Michigan State Representative Pamela Hornberger is using some strong language when referencing Secretary of State Jocelyn Benson.  Hornberger, an announced candidate for the Michigan State Senate, is accusing Secretary of State Benson of “gaslighting”.  The accusation follows months of wrangling between Benson and the Whitmer administration, and conservative state lawmakers, over calls to fully reopen Secretary of State Branch offices.

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Psychology Today headlines an information page on its website about “gaslighting” by describing the action as,
“...a manipulation tactic used to gain power. And it works too well.”

Most Michigan state lawmakers and hundreds of thousands of state residents have been complaining over restrictions imposed by Benson on accessing Secretary of State services. That goes back to last year when Benson ordered branches offices closed due to the COVID-19 outbreak. Benson had proclaimed Secretary of State offices from then on would primarily only be open for online services and that in-person service for state residents was over. Kaput.*

More recently, state lawmakers have been pushing hard to get branch offices reopened. Secretary Benson at one point demanded $25 million from the legislature to be able to reopen. The Legislature refused. Secretary Benson still began to reopening some services, minus the funding she said she needed. Many state lawmakers say that proved who had the right approach in mind.

A new funding package is near final approval by the legislature to get things rolling within the Secretary of State Department. In response, Secretary Benson is issuing a public release indicating the legislature is following her lead on the issue.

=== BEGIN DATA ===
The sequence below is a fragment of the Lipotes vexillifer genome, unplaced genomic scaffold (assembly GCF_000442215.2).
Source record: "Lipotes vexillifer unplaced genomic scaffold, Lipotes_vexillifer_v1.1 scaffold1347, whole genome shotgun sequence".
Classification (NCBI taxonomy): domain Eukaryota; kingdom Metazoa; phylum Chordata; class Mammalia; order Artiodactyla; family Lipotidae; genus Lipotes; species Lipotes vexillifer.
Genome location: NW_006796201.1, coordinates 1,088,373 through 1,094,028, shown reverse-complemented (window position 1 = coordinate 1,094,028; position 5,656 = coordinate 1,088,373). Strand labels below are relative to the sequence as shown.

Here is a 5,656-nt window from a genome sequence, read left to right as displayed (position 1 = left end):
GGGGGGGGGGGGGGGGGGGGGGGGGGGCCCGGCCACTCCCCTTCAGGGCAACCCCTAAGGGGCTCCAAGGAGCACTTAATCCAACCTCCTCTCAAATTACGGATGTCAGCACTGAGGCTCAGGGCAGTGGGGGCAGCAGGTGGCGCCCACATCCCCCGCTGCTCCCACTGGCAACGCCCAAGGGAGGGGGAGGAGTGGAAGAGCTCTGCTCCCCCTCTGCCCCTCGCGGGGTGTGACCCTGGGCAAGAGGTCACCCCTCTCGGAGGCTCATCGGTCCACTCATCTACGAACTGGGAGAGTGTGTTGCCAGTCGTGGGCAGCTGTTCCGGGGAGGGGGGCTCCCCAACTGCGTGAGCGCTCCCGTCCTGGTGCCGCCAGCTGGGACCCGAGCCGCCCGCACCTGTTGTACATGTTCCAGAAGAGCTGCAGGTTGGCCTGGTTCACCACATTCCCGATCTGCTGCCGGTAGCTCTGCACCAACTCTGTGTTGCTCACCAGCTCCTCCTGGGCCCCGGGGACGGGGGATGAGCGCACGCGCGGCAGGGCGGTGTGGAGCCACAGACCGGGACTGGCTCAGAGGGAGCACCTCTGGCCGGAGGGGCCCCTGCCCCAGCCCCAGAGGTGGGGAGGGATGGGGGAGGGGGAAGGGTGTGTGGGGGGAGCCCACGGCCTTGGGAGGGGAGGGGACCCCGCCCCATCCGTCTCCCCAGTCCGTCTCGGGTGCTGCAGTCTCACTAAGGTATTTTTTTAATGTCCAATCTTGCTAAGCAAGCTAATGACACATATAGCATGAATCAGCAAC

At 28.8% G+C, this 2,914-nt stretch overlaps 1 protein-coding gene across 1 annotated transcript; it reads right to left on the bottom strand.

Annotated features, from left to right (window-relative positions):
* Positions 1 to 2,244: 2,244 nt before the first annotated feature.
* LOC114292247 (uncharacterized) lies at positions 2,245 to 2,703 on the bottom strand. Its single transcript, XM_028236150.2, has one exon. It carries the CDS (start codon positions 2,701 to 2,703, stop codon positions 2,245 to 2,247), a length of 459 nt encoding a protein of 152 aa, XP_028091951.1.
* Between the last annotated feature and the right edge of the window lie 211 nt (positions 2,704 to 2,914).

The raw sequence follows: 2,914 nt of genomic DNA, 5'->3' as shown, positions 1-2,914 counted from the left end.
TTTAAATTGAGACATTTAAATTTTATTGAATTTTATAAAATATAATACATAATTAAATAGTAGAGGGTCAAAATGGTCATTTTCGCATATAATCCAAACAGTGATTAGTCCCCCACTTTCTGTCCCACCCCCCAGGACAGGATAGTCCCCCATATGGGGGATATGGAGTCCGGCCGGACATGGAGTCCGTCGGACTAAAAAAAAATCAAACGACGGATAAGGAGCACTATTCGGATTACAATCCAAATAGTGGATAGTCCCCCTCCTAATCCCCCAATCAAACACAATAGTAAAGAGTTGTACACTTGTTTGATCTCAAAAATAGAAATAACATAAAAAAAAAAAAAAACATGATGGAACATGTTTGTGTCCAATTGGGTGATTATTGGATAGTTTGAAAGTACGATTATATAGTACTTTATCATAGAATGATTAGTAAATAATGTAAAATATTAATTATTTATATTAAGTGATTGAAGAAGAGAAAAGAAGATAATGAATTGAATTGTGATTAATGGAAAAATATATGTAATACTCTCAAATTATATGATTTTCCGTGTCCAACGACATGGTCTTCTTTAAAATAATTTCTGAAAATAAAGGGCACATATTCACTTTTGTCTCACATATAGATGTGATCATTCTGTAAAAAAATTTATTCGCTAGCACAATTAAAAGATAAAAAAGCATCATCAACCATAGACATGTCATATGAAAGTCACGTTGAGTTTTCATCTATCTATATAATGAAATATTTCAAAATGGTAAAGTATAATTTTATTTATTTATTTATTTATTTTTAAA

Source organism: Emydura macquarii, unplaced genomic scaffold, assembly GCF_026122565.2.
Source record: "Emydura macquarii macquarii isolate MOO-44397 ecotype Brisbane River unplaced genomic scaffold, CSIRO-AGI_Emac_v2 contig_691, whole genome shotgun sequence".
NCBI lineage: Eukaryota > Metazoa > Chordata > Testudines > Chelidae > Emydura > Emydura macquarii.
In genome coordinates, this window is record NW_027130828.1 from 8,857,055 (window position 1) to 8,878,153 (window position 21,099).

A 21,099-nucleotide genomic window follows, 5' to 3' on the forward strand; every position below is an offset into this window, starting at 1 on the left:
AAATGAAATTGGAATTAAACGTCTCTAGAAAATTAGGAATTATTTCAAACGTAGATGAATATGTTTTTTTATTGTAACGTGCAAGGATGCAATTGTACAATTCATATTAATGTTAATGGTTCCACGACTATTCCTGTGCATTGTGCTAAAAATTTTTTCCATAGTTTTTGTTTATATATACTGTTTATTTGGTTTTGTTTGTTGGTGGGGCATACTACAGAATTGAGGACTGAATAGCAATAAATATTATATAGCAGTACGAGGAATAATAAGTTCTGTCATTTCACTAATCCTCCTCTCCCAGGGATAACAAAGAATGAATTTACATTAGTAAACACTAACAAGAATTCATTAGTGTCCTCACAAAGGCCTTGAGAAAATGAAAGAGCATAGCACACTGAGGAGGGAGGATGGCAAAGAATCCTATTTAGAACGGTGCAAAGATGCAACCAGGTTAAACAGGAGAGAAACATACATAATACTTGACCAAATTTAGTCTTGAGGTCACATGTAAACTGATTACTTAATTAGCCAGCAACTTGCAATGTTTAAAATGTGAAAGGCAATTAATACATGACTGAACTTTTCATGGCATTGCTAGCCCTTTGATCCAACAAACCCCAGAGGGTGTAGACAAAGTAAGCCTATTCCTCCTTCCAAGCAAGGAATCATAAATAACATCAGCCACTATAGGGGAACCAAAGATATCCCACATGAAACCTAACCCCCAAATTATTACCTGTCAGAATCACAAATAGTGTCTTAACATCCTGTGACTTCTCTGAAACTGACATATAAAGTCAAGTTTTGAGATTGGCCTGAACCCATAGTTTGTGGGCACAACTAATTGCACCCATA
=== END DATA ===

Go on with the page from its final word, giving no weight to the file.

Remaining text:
That’s what is prompting the “gaslighting” accusation from Representative Hornberger. She says “Now that these bills have passed both chambers with strong bipartisan support Secretary Benson wants to claim she was on board with opening the branches all along.”  Hornberger says the statement from Benson is,
“...a masterpiece in “gaslighting”.  It should be included in the Journalism 101 curriculum under “Gaslighting”.
The Michigan Secretary of State Media Coordinator requests that we correct this story by indicating that in-person service has been available at SOS branch offices since June of 2020. However, most Michigan residents and many state legislators consider in-person service to be comparable to how branch offices were operated and open for non-appointment required services, or no greeter-based appointment screening, that was in place prior to the COVID-19 outbreak forced closings. So while Michigan residents have for the most part been able to get personal service inside a SOS branch office since June of 2020, it has been with considerable changes and impositions compared to the service officered by the state prior to the virus created closing order.

READ ON: See the States Where People Live the Longest

Stacker used data from the 2020 County Health Rankings to rank every state's average life expectancy from lowest to highest. The 2020 County Health Rankings values were calculated using mortality counts from the 2016-2018 National Center for Health Statistics. The U.S. Census 2019 American Community Survey and America's Health Rankings Senior Report 2019 data were also used to provide demographics on the senior population of each state and the state's rank on senior health care, respectively.

Read on to learn the average life expectancy in each state.

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